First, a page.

Click on images to enlarge
Head inner figure
Hand with blue light behind it
Base with serpent
Upper Face is a door
One of 2 Side Faces
on the upper section of the piece.
Thurning the glass chrystal in the hand
opens the upper face/door.
When the door is opened the inner face
comes out, looks around and returns back inside.
Steam exhaust comes out of the mouth
of the carved face
The skull plaque opens to light a burner that
heats the boiler to power the seam engine.
Walking Through Click on Images to Enlarge Walking Through (closed)
is 8 feet high and about 18 inches wide and deep. The entire piece is
set into an antique casket cart, which at one time folded open and was
used to display occupied caskets at funerals. The casket cart has 4
wheels on the bottom for wheeling the caskets around. Often friends send
things to Jerry in the mail or give him things to incorporate into in
his art pieces. Gordon Barnett, a friend and fellow artist living on
Vashon Island, gave the casket cart to him. Below the Casket cart are
two red feet made from old wooden shoetrees. The round brass switch just
above the coffin cart activates the feet so they go through a walking
motion. The large, dark elongated box in the center of the piece is an
old violin case called a “coffin case.” The decorative copper face and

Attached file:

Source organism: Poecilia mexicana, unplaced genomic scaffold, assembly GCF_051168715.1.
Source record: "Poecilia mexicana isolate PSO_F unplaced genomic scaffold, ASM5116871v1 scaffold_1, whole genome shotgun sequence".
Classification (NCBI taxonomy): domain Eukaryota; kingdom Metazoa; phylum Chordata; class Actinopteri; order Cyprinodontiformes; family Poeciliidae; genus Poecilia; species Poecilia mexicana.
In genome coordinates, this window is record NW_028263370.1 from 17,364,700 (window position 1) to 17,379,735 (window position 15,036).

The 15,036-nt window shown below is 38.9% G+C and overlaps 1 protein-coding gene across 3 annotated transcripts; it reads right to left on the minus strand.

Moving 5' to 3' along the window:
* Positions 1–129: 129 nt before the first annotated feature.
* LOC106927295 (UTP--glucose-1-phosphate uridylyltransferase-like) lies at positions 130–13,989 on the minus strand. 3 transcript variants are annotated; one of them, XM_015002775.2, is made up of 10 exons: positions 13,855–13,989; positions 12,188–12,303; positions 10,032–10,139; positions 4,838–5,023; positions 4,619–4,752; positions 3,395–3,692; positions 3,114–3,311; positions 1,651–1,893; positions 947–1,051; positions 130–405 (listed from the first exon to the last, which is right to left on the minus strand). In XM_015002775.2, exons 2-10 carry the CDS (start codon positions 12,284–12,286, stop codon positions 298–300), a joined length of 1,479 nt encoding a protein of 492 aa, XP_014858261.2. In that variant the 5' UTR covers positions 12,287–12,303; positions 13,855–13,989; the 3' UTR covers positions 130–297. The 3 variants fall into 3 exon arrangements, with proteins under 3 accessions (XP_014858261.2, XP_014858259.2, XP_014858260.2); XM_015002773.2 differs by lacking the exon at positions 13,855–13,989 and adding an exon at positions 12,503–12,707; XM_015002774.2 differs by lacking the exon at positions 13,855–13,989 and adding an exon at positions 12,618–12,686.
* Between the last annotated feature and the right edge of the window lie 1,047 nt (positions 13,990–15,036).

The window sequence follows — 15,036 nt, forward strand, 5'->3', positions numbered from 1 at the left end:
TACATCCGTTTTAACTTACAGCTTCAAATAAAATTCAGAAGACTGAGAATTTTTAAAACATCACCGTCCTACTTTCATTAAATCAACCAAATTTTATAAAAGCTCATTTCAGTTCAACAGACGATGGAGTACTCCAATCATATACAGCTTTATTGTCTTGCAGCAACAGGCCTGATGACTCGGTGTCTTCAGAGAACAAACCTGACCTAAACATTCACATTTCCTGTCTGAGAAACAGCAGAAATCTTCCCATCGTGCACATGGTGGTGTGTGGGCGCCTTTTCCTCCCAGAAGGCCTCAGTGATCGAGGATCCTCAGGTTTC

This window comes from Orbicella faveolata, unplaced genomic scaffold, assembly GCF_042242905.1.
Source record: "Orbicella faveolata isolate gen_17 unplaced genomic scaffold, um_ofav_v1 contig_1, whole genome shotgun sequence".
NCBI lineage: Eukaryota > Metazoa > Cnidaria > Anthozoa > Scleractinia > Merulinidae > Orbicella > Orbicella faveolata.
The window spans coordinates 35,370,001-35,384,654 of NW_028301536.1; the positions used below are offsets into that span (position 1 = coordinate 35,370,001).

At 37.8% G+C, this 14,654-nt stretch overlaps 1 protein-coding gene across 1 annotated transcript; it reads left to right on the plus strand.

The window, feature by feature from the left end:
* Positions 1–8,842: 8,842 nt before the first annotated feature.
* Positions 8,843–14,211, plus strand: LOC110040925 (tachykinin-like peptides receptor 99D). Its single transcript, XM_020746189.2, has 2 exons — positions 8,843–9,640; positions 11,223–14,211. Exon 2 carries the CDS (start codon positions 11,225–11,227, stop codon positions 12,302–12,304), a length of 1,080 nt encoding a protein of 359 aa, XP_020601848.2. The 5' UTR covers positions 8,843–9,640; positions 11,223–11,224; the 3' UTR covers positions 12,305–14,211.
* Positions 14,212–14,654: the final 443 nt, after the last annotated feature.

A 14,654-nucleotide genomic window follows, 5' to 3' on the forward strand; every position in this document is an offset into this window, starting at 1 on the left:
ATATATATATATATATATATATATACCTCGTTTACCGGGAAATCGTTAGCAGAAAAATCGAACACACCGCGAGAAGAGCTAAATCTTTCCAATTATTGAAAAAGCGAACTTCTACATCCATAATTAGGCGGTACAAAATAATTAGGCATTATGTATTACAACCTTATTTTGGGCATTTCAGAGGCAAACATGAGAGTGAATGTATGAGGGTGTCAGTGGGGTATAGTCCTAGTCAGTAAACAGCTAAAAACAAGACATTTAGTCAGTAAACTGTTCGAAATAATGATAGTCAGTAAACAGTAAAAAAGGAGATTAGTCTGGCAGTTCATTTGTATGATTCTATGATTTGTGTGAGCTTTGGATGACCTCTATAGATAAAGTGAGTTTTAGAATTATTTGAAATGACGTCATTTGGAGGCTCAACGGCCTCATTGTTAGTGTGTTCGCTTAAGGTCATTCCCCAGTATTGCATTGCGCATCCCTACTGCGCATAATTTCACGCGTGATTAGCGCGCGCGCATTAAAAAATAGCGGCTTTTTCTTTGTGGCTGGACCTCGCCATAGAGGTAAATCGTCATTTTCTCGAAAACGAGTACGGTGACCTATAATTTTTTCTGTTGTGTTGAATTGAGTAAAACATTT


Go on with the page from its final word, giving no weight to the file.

hands were added by Jerry. The coffin case was a gift that arrived in
the mail one day from Michigan. Inside the case is a carved cedar figure
surrounded by moss. There are rope lights hidden behind the moss that
can only be seen when the lights are turned on. The figure has an
abalone mouth with a copper tongue. The tongue comes out of the mouth
when the main upper chamber is opened and says “Live.” Turning the “S”
shaped handle on the right/front of the piece opens this chamber. The
outer door of this chamber has the large face that is carved into the
cedar. The face has abalone eyes with a copper spiral in the mouth. When
the chamber door opens a carved cedar mask appears from behind the
door. Hidden just below the mask is a molded copper hand, which comes
up; waves and returns back down out of sight. Opposite the “S” shape
handle on the front of the piece is a prayer wheel with prayers inside.
There are also prayers stamped in to the copper on the outside. Spinning
the prayer wheel sets the prayers in motion.
(Click on Pictures for to Enlarge) The Piano by Jerry Wennstrom Video by Carol Wright
The Pianobegan as an old Kemblebaby
grand piano that was given to me by friend Judith Adams. I gutted the